Thursday, February 25, 2010



That word has no business in modern day sports, which is exactly that: a business. People are saying that Z should spurn the Cavs, for the sole reason they dumped him at the trade deadline. They are morons. Forget the fact they gave him a 5 year $55 million contract, when everyone and their mother thought it ludicrous to give an aging center with chronic foot problems a contract that long. NBA teams have a responsibility to their paying customers, to put the best product on the floor as possible, in hopes to win a championship. Similarly, players have a responsibility to themselves and their families to put as much bread on the table as possible. And I am perfectly okay with this set up. Not long ago, the Boston Red Sox broke a ridiculously long championship drought. In the middle of what turned out to be their dream season, they traded their franchise golden child, Nomar Garciaparra, to solidify their chances of winning. People were quick to point out that Nomar deserved to be part of a Boston championship, because he was the face of the franchise, and put so much time and effort into making them a contender. Which is a fair point. But ultimately, he was shipped out and the team won. Some people were sad that he wasn't part of it, but the vast majority of Sox fans cared only about a championship.

I am not saying I don't want Z back, and I really do appreciate the effort and hard work he has put into the team and the city. But really, Clevelanders have been crushed time and time again by players bolting for greener pastures. Belle, Thome, Manny, Boozer, the list goes on. The underlying theme of this season, and for ESPN the go-to controversy starter, is Lebron bolting town this summer. Quite possibly the Cavs window of opportunity to win an NBA Championship is 3 months. It is widely known and accepted that Lebron was pushing the team to make a move prior to the deadline. I am pretty sure he was well aware that to make a move of any significance, the club would have to give up the expiring contract belonging to Z, or his personal project, JJ Hickson, or both. Which brings up quite a debate...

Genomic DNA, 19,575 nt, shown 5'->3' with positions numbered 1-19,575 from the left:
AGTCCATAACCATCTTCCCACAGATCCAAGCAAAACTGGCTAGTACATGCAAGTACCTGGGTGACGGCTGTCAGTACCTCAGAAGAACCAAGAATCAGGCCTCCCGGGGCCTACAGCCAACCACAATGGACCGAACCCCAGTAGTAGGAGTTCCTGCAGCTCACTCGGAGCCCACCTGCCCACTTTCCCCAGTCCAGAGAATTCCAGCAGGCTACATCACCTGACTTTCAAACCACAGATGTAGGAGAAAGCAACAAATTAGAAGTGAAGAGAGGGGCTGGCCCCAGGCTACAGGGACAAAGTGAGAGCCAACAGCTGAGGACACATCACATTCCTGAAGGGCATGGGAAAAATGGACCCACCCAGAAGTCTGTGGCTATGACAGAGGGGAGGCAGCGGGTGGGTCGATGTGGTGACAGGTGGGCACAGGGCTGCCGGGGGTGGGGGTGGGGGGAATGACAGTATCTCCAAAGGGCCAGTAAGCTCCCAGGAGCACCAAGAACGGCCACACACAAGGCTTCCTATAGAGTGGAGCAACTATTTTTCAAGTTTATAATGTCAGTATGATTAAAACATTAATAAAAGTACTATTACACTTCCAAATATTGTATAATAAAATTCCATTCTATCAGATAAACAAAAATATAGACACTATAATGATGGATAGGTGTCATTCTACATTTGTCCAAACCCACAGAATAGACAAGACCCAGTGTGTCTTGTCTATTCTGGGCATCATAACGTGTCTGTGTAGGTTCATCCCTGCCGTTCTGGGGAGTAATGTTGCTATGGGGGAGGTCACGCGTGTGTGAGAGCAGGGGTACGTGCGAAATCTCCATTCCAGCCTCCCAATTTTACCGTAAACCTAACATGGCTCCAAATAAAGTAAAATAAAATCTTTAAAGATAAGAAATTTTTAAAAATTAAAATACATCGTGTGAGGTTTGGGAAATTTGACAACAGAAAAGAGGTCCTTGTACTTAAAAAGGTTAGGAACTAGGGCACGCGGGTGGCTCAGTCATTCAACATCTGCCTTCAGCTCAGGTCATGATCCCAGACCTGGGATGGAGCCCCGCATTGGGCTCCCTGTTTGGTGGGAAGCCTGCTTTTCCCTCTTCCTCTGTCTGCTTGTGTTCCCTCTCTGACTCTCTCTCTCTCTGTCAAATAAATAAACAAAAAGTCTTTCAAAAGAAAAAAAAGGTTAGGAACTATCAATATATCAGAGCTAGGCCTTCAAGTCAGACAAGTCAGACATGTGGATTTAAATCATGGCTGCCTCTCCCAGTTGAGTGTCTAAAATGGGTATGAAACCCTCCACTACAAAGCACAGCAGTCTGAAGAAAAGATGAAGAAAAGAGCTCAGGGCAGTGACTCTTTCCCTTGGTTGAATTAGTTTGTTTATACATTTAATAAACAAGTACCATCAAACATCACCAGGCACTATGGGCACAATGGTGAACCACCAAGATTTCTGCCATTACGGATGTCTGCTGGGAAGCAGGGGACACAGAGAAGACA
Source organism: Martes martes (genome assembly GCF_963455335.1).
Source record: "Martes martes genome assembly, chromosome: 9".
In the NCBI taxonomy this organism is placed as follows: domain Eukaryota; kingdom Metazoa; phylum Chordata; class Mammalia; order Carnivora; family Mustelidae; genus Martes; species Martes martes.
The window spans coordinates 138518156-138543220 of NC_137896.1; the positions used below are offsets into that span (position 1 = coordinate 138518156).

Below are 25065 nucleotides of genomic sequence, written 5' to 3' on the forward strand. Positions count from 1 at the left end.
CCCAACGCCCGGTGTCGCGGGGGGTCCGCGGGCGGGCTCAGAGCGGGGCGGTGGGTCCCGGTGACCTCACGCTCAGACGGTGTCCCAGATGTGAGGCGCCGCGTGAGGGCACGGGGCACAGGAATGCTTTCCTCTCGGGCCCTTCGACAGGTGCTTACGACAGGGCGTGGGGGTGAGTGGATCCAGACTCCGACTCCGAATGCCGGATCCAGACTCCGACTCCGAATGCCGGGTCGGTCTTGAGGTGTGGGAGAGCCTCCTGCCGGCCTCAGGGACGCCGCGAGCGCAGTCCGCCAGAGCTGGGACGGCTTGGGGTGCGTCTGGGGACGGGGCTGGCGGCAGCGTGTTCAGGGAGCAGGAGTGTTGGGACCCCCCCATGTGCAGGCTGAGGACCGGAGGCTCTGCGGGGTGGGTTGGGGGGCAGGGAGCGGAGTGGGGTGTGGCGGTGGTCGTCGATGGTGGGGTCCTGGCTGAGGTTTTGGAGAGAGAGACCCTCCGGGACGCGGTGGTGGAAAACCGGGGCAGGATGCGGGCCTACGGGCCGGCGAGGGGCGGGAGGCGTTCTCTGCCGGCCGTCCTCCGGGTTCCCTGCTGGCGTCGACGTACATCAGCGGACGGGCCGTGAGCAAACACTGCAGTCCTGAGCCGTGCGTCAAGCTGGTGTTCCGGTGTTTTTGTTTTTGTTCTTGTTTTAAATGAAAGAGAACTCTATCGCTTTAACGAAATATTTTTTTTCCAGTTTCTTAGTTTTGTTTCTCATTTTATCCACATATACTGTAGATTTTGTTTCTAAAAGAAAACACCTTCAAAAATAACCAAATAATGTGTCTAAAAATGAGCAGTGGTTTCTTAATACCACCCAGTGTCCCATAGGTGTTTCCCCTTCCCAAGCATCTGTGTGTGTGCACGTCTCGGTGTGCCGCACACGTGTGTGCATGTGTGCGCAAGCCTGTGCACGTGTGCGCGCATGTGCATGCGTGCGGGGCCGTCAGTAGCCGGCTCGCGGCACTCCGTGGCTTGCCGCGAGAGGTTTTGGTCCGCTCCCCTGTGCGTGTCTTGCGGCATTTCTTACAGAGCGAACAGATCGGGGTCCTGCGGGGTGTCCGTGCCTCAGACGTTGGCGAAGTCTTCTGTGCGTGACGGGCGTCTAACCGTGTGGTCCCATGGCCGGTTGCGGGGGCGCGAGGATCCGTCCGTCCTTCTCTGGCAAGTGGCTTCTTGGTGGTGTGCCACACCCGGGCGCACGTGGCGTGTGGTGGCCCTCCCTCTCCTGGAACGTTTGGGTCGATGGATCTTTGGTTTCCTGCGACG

Where is the supposed loyalty due? On one hand, you have one of the longest single team tenured player in the league in Z. He's been through the rough times, he stuck around, he has reaped the benefits of the Cavs resurgence. On the other, you have the chosen one. He made Cleveland relevant (again?). He took a team of misfits to the NBA Finals virtually by himself. He has generated more money for the team, the city, and the state than any player in the history of Cleveland Sports (no official stats, just my educated guess).

If there is such a thing as loyalty in sports, I think Lebron wins out. He may leave after the season, he may not. I think he'll stay, but that's neither here nor there. The bottom line is, by pushing for this trade, Lebron ensured that even if he leaves, the Cavs will have a pretty good product to put out on the floor next year. The Cavs, meanwhile, have upheld their responsibility to the paying fans to put the best product on the floor as possible. And for all I know, and hope, this posturing by Z's agent is all a charade to make the league not investigate a pre-arranged deal for the center to come home. But the fact that some people are deeming this trade a karma killer for the Cavs is simply asinine.

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